While Donald Trump’s victory seemed to be a triumph for blue collar workers, it is likely that they have only won a battle in a war they will inevitably lose. The key to Trump’s victory was flipping the Rust Belt states, but if President-elect Trump is concerned about the long-term welfare of these workers, the best solution would be to help them find new jobs by expanding their employment options by de-licensing the job market.
There is no doubt that manufacturing jobs are disappearing. While 24 percent of Americans worked in manufacturing in the 1960s, today that number is roughly 8 percent. The remaining factories are becoming increasingly automated, substituting machines for human labor. Trump and his voters see this as a problem. Yet what they need to realize is that manufacturing jobs will never come back to the United States.
Many of these industries are no longer competitive in the United States given our standard of living. In the auto industry, for instance, a factory can hire nearly six Mexican workers for the price of one American worker. That number does not consider the fact that government subsidies are often used to incentivize these factories. For example, Tennessee offered Volkswagen multiple subsidies since 2008, costing federal, state, and local governments a combined amount of over $200,000 per job.
A subsidy-driven job market is not a sustainable solution. While the manufacturing job market may be preserved or even expanded in the short term, this is done artificially at an enormous cost to American taxpayers. While not all subsidies are as generous as the one in Tennessee, many of these incentive packages subsidize the industry along with the worker, thus adding to the overall cost. Economically speaking, if Americans truly cared about blue-collar workers, we could more easily have paid for them to do nothing and sent these industries overseas.
In addition, holding on to these jobs will continue to grow more expensive every year. As factory equipment becomes more advanced and reduces in price, the subsidies would have to become more pronounced to warrant the use of human labor. These workers will only continue to grow as a burden on their fellow Americans.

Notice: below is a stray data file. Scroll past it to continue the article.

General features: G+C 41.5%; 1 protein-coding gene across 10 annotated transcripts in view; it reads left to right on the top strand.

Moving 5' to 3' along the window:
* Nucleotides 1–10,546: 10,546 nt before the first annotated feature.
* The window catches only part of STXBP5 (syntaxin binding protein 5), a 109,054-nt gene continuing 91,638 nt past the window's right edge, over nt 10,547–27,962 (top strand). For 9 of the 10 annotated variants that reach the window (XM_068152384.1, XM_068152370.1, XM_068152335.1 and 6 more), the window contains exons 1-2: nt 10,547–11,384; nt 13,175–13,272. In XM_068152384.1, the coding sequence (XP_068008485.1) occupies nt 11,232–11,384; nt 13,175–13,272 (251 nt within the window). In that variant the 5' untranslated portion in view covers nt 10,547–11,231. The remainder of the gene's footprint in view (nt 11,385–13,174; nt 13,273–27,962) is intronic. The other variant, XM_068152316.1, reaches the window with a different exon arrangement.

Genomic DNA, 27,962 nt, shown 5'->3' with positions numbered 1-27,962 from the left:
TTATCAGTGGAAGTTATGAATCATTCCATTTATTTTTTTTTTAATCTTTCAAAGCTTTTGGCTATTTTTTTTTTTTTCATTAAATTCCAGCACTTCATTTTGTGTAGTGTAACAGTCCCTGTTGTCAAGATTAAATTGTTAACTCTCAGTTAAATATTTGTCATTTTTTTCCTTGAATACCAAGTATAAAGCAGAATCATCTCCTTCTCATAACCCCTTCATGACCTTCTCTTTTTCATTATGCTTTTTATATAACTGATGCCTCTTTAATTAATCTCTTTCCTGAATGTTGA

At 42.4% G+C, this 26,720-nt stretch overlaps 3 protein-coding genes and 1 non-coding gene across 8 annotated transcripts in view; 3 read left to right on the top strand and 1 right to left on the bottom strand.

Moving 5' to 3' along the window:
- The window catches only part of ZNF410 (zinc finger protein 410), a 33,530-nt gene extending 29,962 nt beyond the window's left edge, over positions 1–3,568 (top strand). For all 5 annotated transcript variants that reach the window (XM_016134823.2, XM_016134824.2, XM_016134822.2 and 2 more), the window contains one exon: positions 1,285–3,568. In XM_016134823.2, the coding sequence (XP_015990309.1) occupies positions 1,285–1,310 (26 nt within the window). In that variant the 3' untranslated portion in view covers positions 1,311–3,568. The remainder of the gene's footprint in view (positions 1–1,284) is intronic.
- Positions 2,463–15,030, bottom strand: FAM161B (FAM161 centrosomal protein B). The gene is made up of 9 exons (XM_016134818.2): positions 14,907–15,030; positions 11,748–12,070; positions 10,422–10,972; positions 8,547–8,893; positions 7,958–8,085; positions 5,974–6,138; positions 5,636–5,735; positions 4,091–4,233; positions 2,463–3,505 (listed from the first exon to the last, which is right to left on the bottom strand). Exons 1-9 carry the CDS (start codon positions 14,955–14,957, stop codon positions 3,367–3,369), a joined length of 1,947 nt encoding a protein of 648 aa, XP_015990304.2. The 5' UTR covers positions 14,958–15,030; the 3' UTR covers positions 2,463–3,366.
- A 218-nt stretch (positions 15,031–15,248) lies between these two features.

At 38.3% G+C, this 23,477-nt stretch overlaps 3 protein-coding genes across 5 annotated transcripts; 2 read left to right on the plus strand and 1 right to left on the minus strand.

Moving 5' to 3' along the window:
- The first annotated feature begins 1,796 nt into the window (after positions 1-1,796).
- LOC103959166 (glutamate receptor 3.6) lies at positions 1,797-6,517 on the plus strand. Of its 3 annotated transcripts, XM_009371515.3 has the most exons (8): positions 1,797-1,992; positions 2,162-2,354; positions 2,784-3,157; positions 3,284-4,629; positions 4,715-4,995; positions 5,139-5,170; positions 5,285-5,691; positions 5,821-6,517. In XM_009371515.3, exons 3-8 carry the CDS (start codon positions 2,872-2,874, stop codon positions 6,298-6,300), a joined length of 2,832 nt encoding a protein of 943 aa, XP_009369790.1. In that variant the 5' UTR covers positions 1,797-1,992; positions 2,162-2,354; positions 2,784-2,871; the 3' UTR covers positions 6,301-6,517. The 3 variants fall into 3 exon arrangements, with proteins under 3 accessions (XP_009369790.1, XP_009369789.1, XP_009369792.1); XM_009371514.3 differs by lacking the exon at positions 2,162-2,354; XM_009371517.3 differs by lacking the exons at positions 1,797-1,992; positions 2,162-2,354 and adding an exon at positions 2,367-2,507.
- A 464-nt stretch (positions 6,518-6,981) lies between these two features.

Further, manufacturing wages are not only high compared to foreign wages, but low when compared to domestic wages. According to the Bureau of Labor Statistics, manufacturing workers have a 7.7 percent lower median wage than the median wage of all American workers. Moreover, these wages have continued to decline since 2007 and are projected to continue doing so. This means that the jobs we are so desperately trying to save actually put the workers in a worse place than the average American.
Rather than pour money into subsidies or put up trade barriers, President-elect Trump should be helping blue-collar workers transition into new jobs. One easy method is to cut down on federal occupational licensing and encourage states to do the same. Licensing laws significantly restrict the job opportunities of blue-collar workers, making their transition out of the manufacturing industry significantly harder. Expanding their choices on the job market increases the chance that these workers will find new and better careers.
While justifiable for professions like doctors and lawyers, occupational licenses are now required for simpler professions such as truck drivers and hair stylists as well. As opposed to less than 5 percent of jobs in the early 1950s requiring a license, nearly a quarter of workers need licenses in 2015. The cost of obtaining these licenses is extremely prohibitive and prevents blue collar workers from looking outside of the manufacturing industry for work. For example, in Nevada, acquiring a barber’s license requires 890 days of education and training. Expecting the blue-collar worker to choose unemployment for two-and-a half years while training for their license is unreasonable, and is a key factor in deterring these workers from finding new jobs.
American blue-collar industries are dying, but the same does not have to be said about the workers themselves. If President-elect Trump really cares about the future of these workers, he should end the laws that are chaining them to these dying industries and help them find new jobs in changing job market.
Andy Yuan is a Washington, D.C., based freelance writer who graduated from the University of California, Berkeley with a B.A. in Legal Studies